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New Zealand To Decriminalize Abortion Through Reform Bill

Abortion to be considered a health issue and not a crime, proposed in new reform bill in New Zealand

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Abortion decriminalised in new zealand
Abortion is a crime in New Zealand till now and the government is working to scrape that law. Pixabay

The New Zealand government on Monday announced a bill to decriminalize abortion so that it can be treated as a health issue, rather than a crime.

The reform bill proposes removing any statutory medical exam for women not more than 20 weeks into their pregnancy and includes the setting up of “safe areas” near abortion facilities to prevent women from being harassed or attacked, Efe news quoted Justice Minister Andrew Little as saying in a statement.

“Safe abortion should be treated and regulated as a health issue; a woman has the right to choose what happens to her body,” Little said.

“Abortion is the only medical procedure that is still a crime in New Zealand. It’s time for this to change.”

New Zealand announces bill to decriminalize abortion
A new bill proposes to decriminalize abortion in New Zealand. Pixabay

The bill, which will have its first reading in the New Zealand parliament on Thursday, also requires a health practitioner to authorize women who are more than 20 weeks pregnant to terminate the pregnancy if it poses a risk to their mental and physical health as well as their wellbeing.

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It also proposes that doctors opposed to providing abortion services on the grounds of conscience must inform pregnant women, who may seek services elsewhere, as well as that women be able to self-refer to a service provider, and health practitioners will advise women of counselling services available.

Currently, abortion is considered a crime in New Zealand, although women can terminate their pregnancies if two doctors consider it advisable for physical and mental health reasons. (IANS)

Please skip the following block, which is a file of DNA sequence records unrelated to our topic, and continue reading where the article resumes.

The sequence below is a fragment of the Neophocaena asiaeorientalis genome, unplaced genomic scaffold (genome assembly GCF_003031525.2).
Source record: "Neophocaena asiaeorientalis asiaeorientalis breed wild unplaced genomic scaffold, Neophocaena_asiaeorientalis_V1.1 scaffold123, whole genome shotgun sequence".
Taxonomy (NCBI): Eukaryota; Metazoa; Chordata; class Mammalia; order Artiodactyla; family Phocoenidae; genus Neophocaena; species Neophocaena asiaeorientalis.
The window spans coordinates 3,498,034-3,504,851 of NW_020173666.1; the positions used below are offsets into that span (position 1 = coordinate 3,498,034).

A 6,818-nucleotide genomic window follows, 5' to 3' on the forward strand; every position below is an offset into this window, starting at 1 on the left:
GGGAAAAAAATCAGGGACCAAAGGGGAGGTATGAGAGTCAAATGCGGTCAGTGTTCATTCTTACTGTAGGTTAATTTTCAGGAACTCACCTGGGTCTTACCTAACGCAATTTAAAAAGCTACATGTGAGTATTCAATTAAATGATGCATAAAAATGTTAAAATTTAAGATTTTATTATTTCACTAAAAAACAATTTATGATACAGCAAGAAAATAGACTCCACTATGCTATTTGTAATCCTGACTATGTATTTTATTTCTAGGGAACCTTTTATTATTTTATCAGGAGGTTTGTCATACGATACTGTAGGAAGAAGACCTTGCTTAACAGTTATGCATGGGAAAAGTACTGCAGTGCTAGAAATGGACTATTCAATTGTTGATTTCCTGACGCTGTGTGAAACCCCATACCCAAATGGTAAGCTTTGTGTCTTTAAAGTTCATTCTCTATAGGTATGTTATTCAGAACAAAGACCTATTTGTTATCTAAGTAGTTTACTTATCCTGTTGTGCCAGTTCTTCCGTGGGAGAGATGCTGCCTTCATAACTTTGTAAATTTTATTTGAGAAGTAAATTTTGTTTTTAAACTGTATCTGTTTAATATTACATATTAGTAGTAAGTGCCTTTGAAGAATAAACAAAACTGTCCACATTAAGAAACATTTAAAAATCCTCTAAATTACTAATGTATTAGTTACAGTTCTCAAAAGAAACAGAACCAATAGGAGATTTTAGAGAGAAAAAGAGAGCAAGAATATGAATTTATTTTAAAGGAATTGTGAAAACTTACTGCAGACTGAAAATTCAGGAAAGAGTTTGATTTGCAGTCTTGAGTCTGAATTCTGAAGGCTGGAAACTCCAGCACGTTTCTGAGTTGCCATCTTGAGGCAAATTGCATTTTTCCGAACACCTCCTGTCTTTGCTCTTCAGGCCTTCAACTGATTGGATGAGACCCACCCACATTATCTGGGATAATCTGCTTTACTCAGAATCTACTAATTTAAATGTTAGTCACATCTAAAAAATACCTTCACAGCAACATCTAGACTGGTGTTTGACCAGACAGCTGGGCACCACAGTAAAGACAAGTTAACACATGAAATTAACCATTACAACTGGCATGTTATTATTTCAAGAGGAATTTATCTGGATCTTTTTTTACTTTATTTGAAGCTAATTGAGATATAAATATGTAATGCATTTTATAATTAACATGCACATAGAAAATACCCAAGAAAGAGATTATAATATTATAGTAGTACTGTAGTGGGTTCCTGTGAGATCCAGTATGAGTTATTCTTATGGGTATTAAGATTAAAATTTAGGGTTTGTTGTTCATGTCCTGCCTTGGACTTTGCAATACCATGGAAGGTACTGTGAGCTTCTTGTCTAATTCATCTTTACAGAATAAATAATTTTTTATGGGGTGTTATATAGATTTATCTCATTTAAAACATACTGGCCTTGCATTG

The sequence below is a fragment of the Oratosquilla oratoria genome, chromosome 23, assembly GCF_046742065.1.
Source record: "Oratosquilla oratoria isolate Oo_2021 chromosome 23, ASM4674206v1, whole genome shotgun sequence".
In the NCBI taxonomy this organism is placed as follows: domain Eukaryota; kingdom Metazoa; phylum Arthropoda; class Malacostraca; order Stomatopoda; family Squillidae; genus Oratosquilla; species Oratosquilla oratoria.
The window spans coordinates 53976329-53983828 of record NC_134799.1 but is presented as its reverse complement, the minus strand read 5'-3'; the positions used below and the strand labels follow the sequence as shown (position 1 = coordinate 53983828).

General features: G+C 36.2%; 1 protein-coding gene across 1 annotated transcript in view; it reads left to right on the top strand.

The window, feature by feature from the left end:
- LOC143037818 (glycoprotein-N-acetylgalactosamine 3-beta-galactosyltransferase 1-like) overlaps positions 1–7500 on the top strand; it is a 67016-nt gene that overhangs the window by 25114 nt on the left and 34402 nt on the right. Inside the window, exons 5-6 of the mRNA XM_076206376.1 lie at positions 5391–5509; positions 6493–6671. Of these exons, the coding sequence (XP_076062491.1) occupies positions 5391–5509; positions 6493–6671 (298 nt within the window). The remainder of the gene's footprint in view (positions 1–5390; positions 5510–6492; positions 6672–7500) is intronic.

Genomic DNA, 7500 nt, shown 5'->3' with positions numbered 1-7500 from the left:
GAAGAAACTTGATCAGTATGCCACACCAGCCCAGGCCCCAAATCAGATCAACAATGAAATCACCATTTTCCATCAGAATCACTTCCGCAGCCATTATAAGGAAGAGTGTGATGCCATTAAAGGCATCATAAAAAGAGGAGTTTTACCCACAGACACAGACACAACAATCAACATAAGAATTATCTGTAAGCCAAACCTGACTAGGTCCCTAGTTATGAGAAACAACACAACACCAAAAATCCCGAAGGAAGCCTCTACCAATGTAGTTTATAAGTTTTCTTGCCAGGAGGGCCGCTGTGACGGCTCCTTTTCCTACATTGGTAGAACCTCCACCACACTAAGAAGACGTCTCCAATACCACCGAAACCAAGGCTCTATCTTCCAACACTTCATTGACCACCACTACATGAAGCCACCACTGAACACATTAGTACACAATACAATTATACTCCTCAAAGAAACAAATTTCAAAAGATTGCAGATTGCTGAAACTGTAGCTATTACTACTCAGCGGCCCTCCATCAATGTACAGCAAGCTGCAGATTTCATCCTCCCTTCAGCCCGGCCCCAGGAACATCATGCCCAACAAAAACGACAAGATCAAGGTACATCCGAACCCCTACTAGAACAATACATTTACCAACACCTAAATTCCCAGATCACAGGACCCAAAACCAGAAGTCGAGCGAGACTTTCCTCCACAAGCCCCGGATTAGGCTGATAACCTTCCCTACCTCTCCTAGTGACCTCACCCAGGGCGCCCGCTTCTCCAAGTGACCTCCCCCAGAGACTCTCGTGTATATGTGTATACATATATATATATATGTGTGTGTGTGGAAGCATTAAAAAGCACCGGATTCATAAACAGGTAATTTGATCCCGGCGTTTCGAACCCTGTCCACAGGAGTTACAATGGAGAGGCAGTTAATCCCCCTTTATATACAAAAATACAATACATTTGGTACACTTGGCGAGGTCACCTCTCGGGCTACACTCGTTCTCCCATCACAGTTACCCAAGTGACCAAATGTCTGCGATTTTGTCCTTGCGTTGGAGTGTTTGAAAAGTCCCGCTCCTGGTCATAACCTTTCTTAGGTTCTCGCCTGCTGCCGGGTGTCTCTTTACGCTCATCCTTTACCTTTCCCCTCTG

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New Zealand Passes Zero Carbon Bill Aimed at Combating Climate Change

We in New Zealand are on the right side of history, Prime Minister Jacinda Ardern said in a speech at Parliament

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New Zealand, Carbon, Bill
Today we have made a choice that will leave a legacy. Pixabay

New Zealand on Thursday passed a bill to reduce its carbon emissions to zero by 2050 and meet its commitments under the Paris climate accord.

“I am really proud to stand in this House today for what is a historic moment… Today we have made a choice that will leave a legacy… We in New Zealand are on the right side of history,” Prime Minister Jacinda Ardern said in a speech at Parliament.

The law commits New Zealand to keeping global warming below 1.5 degrees Celsius, as stipulated by the Paris Agreement and marks an important step in the fight against the climate emergency looming over the world according to more than 11,000 scientists worldwide, reports Efe news.

“We’ve led the world before in nuclear free and votes for women, now we are leading again,” Climate Change Minister James Shaw tweeted.

New Zealand, Carbon, Bill
The zero emissions target excludes methane emissions but the law pledges to reduce them gradually. Pixabay

The zero emissions target excludes methane emissions but the law pledges to reduce them gradually.

The law includes the establishment of a green investment fund worth NZ$100 million ($64 million), a carbon trading scheme and inclusion of agriculture in emissions pricing by 2025, and the plantation of one billion trees by 2028, according to a statement by the Ministry of Climate Change.

The law also stipulates suspending the release of new permits for hydrocarbon explorations at sea and supports the production of cheaper electric vehicles apart from setting a goal of 100 per cent renewable electricity generation by 2035.

The legislation aims to cut biological methane emissions from agriculture by 10 per cent until 2030, and targets 24-47 per cent reduction in emissions by 2050.

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Simon Bridges, leader of the opposition and the New Zealand National Party, said that his party supported the bill but would keep trying to introduce changes in the future in order to make it better. (IANS)